The student will distinguish among the lives and roles of John Eager Howard, Andrew Pickens and William Washington in the American Revolution. The student will assess these roles in context of the Southern Campaign of the American Revolution. The student will construct a time line of events in the lives of each.
Bayonet – A daggerlike steel weapon attached to the end of a musket and used in hand-to-hand combat.
Bayoneted – To be stuck with a bayonet.
Brigade – A large body of troops, often consisting of two or more regiments.
Brigadier General – A rank between Colonel and Major General.
Continental soldiers – Regular, trained soldiers of the American Continental Army, as distinguished from local or state militia in each colony.
Cowpens – On January 17, 1781, Lieutenant-Colonel Banastre Tarleton attacked forces under General Daniel Morgan at the Cow Pens (a frontier pasturing ground) and was soundly defeated. The battle was a turning point in the war in the South. Cowpens National Battlefield, located in Cherokee County, South Carolina, near the town of Chesnee, preserves and protects the site of the battle.
Dragoons – Elite, highly trained soldiers on foot or horseback.
Envelop – To surround completely.
Eutaw Springs — The last clash between regular British and American soldiers in the South (September 8, 1781) in which both General Greene and the British suffered heavy losses. The British army withdrew to Charleston and Savannah, but conflict between Loyalists and Whigs continued until 1782. The present-day village of Eutaw Springs is located in Orangeburg County, South Carolina, but the battlefield site itself is covered by Lake Marion.
Flying Camp – A quick moving army.
Fraser’s 71st Highlanders — Two battalions of Scottish troops raised by England and sent to America in 1775. Seventy-first Highlanders fought at Charleston, Camden and Cowpens, among other battles. At Cowpens, Tarleton initially kept his Highlanders in Reserve, but, as the advance faltered, he ordered them into action against the American right. The Highlanders bore the brunt of the last dramatic events of the battle.
Great Wagon Road – A wagon road stretching from Philadelphia, south to the Carolinas, used by countless pioneer families traveling south from the early 1700s to the Civil War.
Guerrilla – Tactics of warfare consisting of surprise raids and retreats, attacking supply lines and other techniques.
Guilford Courthouse – On March 15, 1781, a British army under Cornwallis attacked General Nathanael Greene’s Patriot forces at Guilford Courthouse (now Greensboro), North Carolina. Although Greene’s forces were forced to retire from the field, the British were badly battered with many men killed or wounded. Guilford Courthouse National Military Park, Greensboro, North Carolina, preserves the site of the battle.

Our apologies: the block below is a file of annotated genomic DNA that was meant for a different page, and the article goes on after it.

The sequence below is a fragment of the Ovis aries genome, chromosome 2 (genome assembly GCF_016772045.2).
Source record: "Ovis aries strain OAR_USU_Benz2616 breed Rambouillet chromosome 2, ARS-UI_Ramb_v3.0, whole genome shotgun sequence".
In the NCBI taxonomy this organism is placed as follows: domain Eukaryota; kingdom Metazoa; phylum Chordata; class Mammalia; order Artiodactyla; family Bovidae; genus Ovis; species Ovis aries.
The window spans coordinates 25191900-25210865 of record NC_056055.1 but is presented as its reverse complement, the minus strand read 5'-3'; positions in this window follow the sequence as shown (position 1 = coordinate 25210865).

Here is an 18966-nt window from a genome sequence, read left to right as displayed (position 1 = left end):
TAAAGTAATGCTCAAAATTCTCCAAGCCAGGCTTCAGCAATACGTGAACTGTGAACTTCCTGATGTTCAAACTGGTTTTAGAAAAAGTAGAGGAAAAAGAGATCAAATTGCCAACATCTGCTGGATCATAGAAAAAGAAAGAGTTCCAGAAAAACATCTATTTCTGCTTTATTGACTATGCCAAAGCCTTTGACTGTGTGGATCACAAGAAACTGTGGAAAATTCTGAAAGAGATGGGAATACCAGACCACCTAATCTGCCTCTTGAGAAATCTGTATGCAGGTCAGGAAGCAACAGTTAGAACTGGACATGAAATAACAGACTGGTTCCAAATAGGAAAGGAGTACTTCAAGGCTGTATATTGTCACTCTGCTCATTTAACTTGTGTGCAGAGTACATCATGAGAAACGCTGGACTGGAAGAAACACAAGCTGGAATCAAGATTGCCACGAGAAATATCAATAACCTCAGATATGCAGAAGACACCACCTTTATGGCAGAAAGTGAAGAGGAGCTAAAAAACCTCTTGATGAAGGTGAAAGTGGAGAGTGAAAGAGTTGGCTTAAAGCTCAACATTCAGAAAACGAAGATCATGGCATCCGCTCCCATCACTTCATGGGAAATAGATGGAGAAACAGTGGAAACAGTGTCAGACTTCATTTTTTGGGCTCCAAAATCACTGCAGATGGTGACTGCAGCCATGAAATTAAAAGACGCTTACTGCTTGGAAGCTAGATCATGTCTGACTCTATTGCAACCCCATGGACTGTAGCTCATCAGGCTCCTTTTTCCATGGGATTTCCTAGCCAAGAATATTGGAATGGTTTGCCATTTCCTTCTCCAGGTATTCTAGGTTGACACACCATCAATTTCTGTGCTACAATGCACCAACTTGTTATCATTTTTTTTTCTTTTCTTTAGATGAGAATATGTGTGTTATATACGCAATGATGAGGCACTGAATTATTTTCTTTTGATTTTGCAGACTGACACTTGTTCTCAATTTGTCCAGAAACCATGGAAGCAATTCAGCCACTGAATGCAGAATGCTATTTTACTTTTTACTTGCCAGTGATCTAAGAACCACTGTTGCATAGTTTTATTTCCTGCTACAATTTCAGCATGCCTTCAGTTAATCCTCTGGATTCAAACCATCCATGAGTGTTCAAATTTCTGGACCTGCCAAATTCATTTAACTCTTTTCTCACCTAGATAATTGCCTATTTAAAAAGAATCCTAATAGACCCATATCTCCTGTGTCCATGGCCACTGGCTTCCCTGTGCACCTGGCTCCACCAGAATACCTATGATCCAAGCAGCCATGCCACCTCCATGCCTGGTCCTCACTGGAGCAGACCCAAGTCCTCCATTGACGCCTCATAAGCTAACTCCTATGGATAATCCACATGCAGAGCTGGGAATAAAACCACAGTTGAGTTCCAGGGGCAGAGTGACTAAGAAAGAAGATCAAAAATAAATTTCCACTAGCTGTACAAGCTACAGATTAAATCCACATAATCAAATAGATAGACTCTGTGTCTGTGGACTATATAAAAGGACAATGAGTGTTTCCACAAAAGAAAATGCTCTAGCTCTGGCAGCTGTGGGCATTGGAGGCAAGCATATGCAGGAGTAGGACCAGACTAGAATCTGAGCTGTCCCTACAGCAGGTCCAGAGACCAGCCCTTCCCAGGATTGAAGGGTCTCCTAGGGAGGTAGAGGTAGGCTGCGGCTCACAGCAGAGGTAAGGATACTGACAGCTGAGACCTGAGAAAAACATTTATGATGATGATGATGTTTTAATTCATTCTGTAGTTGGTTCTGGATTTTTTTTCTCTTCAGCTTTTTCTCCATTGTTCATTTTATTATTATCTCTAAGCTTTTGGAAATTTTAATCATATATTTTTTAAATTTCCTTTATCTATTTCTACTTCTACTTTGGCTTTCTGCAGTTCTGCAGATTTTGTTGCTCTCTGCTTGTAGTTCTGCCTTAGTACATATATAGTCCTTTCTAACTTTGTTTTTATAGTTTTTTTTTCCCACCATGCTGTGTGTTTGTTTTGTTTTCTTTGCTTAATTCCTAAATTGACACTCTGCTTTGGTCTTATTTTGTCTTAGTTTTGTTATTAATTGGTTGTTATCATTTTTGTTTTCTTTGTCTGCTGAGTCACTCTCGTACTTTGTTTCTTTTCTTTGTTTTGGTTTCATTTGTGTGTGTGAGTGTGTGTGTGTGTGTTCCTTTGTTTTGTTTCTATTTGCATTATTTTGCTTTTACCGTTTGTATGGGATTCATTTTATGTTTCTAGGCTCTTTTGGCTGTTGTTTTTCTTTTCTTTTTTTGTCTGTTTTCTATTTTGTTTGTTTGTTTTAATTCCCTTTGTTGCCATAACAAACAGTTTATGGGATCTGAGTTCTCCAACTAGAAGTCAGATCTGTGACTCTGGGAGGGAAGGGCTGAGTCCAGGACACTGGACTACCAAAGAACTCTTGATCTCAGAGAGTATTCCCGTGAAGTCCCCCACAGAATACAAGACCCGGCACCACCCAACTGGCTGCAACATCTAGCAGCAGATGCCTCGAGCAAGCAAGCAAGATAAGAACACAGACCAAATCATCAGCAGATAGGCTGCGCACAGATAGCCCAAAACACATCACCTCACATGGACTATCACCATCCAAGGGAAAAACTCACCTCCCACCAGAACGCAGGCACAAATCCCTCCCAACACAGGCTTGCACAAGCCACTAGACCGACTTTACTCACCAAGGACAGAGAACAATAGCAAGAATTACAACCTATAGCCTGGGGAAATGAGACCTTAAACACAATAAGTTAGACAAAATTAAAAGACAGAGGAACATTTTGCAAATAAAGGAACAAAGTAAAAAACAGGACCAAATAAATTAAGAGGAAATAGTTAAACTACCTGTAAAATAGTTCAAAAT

Hammond’s Store – Victory of William Washington over Loyalists on December 30, 1780, The Hammond Store community was in Laurens County, South Carolina. Bold movements such as this made Cornwallis send Tarleton into backcountry South Carolina to protect the fort at Ninety Six. Hammond’s Store, a lost site, was located most likely near the present-day town of Clinton in Laurens County, South Carolina.
Hobkirk’s Hill – An indecisive battle between forces of Nathanael Greene and Lord Rawdon fought near Camden on April 25, 1781. The battle marked the beginning of British withdrawal from the interior of South Carolina.
Kettle Creek, Georgia – Victory of Andrew Pickens over Loyalists under Colonel Boyd at Kettle Creek in North Georgia just south of the Long Canes (February 14, 1779).
Lenud’s Ferry - Battle on May 6, 1780, in which Banastre Tarleton’s forces defeated forces of Colonel William Washington. Located at the time at the Santee River south of Georgetown, South Carolina.
Lieutenant Colonel – An officer ranking below a colonel and above a major.
Long Canes – The Long Canes were named for the native canes that grew and formed dense canebrakes in the bottomlands. These canes were sustained through Native-American use of fire as a cultural tool. The Scots-Irish settlement there inherited a region full of deer and other game, including the Buffalo. Because of its proximity to the trading path to the Indian village of Keowee, the Long Canes, more than any other settlement, was an intercultural settlement. The Long Cane settlement was in present-day Abbeville County, South Carolina.
Loyalist – Those of the colonial population remaining loyal to the Crown. Also referred to as Tories.
Militia – Part-time soldiers, subject to colonial (state) authority, they sometimes fought with the Continental or standing army in battles such as Camden, Cowpens and Guilford Courthouse.
Monck’s Corner – A British victory on April 14, 1780, over an American force under General Isaac Huger guarding a communications route to Charleston. Present-day Monck’s Corner is located in Berkeley County, South Carolina.
Ninety Six – British outpost in the South Carolina upcountry. Greene’s army besieged Star Fort there in May and June, 1781. The town of Ninety Six was so-named because traders on the Cherokee Path believed it was 96 miles from the Cherokee village of Keowee in the Blue Ridge Mountains. Ninety Six National Historic Site, located about two miles south of the present-day town of Ninety Six in Greenwood County, preserves the site.